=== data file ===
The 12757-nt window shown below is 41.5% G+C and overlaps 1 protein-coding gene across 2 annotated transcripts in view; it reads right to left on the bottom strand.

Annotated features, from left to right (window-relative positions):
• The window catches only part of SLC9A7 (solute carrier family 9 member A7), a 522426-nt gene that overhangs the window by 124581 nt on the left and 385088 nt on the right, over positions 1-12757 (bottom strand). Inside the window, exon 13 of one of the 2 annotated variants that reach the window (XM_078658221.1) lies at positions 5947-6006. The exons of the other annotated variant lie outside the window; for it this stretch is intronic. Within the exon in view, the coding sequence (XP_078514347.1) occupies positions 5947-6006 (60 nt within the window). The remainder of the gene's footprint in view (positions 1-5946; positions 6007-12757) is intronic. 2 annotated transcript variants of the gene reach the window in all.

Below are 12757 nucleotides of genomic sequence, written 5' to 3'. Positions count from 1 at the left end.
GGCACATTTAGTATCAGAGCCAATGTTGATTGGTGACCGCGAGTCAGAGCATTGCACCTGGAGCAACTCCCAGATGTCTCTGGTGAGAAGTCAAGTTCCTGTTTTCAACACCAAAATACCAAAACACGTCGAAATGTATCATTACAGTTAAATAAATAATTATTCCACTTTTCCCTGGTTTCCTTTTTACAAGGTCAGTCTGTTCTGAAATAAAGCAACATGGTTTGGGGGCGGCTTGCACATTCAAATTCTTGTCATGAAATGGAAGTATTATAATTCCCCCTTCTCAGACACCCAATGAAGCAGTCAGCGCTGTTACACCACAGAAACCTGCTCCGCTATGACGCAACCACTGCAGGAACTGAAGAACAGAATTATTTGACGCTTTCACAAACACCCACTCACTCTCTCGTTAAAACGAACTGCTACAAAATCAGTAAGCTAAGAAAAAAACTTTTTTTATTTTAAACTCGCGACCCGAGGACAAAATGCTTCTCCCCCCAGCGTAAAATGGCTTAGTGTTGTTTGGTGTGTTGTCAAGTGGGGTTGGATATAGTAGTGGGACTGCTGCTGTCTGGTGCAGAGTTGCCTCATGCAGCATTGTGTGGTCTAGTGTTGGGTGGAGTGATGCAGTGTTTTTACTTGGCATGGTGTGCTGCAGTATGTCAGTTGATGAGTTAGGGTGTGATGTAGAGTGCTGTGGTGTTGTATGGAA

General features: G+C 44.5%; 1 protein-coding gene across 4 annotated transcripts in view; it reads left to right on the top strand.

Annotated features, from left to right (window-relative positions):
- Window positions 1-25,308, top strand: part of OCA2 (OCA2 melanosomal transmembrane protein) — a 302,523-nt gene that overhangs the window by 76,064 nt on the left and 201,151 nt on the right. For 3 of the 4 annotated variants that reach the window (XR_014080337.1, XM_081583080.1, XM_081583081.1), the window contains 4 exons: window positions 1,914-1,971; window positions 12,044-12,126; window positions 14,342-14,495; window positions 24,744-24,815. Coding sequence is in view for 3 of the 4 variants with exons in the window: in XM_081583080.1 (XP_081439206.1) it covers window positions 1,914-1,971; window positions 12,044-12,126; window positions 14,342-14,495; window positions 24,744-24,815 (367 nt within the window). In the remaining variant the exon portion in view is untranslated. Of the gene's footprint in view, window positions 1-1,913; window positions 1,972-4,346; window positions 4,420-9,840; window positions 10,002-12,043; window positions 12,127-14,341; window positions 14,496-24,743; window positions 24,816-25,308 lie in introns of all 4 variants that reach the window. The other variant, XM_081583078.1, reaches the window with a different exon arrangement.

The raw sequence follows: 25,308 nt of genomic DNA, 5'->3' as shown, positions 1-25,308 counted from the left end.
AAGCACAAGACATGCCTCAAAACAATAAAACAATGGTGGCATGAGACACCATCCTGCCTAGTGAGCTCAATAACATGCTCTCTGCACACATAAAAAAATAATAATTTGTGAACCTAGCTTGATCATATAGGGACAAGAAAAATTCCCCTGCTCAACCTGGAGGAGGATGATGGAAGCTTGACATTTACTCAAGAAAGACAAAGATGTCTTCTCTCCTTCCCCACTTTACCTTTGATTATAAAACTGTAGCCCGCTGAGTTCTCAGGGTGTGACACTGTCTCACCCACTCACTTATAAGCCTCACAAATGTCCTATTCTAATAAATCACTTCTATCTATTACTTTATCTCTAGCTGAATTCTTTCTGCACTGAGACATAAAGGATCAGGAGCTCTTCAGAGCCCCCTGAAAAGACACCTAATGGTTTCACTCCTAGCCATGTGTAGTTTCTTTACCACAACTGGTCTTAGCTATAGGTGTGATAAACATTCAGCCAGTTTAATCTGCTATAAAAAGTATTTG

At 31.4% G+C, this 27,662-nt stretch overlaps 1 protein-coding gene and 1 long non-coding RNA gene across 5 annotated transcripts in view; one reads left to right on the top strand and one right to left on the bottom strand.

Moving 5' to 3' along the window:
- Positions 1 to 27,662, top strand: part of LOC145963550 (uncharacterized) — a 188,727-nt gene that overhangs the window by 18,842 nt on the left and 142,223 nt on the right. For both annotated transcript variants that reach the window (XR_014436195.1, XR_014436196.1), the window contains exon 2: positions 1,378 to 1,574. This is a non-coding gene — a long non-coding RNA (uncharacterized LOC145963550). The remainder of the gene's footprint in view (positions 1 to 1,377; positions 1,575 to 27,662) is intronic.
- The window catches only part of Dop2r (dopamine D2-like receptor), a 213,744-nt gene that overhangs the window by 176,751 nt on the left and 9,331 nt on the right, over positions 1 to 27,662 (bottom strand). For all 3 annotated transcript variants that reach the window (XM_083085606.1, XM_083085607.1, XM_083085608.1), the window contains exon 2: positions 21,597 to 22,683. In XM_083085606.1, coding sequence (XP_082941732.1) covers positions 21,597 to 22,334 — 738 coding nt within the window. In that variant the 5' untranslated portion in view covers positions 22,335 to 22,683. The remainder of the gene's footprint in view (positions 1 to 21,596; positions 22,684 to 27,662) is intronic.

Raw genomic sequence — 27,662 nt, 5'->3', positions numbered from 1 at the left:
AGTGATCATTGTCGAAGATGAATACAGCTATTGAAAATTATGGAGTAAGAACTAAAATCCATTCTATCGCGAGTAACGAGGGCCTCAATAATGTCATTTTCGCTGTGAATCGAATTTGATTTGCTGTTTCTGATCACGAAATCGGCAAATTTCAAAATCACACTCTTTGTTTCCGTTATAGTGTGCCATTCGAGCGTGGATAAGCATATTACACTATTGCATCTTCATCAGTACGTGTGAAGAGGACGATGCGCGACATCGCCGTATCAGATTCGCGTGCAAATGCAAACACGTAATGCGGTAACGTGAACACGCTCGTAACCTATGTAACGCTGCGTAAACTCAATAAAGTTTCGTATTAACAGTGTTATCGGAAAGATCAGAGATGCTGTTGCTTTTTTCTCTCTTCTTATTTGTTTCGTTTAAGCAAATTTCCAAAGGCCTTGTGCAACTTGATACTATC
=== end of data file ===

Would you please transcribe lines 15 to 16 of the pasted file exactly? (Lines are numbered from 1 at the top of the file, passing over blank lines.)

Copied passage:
Raw genomic sequence — 27,662 nt, 5'->3', positions numbered from 1 at the left:
AGTGATCATTGTCGAAGATGAATACAGCTATTGAAAATTATGGAGTAAGAACTAAAATCCATTCTATCGCGAGTAACGAGGGCCTCAATAATGTCATTTTCGCTGTGAATCGAATTTGATTTGCTGTTTCTGATCACGAAATCGGCAAATTTCAAAATCACACTCTTTGTTTCCGTTATAGTGTGCCATTCGAGCGTGGATAAGCATATTACACTATTGCATCTTCATCAGTACGTGTGAAGAGGACGATGCGCGACATCGCCGTATCAGATTCGCGTGCAAATGCAAACACGTAATGCGGTAACGTGAACACGCTCGTAACCTATGTAACGCTGCGTAAACTCAATAAAGTTTCGTATTAACAGTGTTATCGGAAAGATCAGAGATGCTGTTGCTTTTTTCTCTCTTCTTATTTGTTTCGTTTAAGCAAATTTCCAAAGGCCTTGTGCAACTTGATACTATC